Dooley reminisced about his days as a head coach, talked about his son Derek’s career as the head coach at the University of Tennessee and brought some perspective to what it means to coach a top-tier college football program.
Dooley congratulated the recipients of the BBA’s quarterly public safety awards: Sgt. Michael Harris with the Atlanta police Department; Deputy Adrian Cooper-Rucker with the Fulton County Sheriff’s Department; and Captain Shawn Manns with the Atlanta Fire and Rescue Department.
Dooley said he has coached players who have gone on to become police officers and firefighters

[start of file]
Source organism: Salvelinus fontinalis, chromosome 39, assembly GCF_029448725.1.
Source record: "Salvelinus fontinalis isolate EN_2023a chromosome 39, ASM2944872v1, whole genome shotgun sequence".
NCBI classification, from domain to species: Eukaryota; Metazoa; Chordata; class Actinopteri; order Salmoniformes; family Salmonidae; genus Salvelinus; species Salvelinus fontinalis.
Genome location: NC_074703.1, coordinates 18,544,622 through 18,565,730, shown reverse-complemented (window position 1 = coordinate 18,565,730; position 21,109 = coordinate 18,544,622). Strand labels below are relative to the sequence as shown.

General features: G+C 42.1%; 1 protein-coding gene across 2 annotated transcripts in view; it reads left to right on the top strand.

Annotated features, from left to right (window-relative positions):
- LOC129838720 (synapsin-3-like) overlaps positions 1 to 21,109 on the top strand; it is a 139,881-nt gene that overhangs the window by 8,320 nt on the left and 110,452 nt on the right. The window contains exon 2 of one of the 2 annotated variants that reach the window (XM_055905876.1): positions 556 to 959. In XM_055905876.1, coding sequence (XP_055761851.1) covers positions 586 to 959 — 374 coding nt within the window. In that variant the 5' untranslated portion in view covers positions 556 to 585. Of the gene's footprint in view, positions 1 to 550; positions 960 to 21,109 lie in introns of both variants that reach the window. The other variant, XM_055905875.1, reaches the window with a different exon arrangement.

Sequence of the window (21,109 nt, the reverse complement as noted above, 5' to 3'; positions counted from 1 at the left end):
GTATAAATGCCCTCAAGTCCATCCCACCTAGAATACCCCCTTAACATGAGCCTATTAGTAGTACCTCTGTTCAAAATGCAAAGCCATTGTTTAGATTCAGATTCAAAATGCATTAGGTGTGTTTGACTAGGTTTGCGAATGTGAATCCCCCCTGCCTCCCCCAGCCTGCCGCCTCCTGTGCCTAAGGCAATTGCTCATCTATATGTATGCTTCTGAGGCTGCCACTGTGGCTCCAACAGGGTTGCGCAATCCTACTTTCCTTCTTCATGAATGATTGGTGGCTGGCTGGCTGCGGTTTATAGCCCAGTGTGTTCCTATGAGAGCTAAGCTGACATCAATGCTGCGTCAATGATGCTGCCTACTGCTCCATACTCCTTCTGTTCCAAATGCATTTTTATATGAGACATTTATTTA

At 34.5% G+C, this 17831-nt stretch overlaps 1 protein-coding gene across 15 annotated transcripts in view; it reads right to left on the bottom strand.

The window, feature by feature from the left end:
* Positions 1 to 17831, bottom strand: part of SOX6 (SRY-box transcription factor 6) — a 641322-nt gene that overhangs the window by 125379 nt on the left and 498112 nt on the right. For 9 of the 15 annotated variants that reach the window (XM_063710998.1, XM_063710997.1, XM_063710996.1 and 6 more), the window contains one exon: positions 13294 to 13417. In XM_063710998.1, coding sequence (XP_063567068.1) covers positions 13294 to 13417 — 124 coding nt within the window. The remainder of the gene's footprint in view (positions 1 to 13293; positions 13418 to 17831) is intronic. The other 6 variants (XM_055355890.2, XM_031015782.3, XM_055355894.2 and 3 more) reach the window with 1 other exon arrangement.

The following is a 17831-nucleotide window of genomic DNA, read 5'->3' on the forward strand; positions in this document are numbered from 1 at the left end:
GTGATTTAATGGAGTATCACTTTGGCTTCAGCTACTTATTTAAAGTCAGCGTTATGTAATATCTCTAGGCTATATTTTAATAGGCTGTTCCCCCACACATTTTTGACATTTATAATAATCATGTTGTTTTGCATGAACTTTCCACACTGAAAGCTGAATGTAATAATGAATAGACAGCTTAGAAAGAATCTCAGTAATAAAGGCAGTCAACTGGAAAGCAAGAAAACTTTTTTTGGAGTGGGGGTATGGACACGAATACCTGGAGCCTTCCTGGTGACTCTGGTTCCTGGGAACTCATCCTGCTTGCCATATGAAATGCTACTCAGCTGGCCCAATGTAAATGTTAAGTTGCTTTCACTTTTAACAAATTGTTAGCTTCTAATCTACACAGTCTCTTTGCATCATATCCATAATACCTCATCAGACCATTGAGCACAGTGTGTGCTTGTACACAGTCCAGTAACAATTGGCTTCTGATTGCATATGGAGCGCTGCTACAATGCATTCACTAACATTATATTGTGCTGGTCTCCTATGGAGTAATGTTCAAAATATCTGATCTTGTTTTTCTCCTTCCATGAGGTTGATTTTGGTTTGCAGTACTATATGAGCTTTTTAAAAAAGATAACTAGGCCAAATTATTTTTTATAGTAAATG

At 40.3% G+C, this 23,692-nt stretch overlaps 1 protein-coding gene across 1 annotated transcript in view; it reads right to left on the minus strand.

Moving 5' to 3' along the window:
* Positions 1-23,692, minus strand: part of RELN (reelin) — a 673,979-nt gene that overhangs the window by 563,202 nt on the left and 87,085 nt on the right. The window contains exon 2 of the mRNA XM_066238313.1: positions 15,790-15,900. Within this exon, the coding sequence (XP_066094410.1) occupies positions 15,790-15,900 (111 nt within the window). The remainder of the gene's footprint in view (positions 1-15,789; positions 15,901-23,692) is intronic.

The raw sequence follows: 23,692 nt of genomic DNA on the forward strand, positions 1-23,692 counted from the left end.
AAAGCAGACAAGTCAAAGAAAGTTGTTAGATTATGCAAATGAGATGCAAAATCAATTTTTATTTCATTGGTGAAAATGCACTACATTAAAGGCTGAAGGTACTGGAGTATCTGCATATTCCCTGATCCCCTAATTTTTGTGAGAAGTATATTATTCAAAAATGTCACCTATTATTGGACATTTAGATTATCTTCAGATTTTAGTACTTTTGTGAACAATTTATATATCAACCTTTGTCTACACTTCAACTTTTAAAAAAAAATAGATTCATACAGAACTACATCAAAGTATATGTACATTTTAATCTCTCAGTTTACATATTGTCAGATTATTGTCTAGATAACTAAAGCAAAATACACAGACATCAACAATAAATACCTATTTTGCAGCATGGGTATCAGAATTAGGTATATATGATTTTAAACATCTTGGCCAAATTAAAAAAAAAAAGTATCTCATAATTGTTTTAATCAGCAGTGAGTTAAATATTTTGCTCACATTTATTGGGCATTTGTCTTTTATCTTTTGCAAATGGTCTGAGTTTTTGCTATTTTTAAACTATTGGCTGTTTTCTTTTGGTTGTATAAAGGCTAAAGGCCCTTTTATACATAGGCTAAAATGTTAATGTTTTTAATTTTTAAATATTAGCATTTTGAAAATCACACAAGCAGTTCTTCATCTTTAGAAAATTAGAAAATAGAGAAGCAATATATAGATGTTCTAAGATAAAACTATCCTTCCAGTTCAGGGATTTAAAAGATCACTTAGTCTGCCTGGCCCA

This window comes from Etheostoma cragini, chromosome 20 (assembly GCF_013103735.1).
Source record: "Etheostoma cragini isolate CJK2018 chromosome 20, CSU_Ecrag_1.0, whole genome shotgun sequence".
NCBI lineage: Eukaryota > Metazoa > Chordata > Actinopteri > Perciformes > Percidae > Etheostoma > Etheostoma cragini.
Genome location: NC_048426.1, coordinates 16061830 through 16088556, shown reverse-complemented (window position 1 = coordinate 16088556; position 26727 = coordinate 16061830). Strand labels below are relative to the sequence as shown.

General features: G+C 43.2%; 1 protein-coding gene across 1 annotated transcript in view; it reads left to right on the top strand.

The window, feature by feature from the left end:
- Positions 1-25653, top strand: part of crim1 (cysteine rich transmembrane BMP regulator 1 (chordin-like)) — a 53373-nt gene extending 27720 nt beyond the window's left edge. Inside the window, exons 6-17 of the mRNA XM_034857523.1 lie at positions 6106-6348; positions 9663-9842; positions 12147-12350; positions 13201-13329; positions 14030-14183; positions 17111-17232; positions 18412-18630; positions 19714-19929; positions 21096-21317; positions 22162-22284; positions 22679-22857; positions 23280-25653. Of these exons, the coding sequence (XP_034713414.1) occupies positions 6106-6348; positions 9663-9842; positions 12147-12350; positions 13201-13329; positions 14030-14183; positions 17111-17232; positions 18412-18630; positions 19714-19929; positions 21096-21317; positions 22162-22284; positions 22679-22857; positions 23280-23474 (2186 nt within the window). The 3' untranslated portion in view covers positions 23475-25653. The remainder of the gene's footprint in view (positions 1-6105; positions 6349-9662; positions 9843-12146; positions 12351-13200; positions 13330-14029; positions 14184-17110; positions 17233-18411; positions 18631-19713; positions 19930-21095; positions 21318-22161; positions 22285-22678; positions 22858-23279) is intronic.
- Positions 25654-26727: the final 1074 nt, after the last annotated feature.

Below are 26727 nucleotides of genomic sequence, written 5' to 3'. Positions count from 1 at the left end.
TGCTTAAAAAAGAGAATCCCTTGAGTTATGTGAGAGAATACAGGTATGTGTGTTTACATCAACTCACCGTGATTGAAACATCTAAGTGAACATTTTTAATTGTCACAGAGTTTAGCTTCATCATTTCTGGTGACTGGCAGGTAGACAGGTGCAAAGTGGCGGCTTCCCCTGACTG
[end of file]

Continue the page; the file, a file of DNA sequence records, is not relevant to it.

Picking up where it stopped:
Dooley said he doesn’t know if he would’ve hired himself in 1963, saying at the time he was an unknown commodity.
“My wife and I look back on it now and realize we were the only two who thought it was a good hire,” Dooley said. “Fortunately, we had some good players and won a championship and I was able to survive crises.”
Later, he talked about having bad years as a coach. It happens to the best coaches, he said. He said having a losing season as a coach is “no fun.”
“You’re going to go through some tough times,” he said.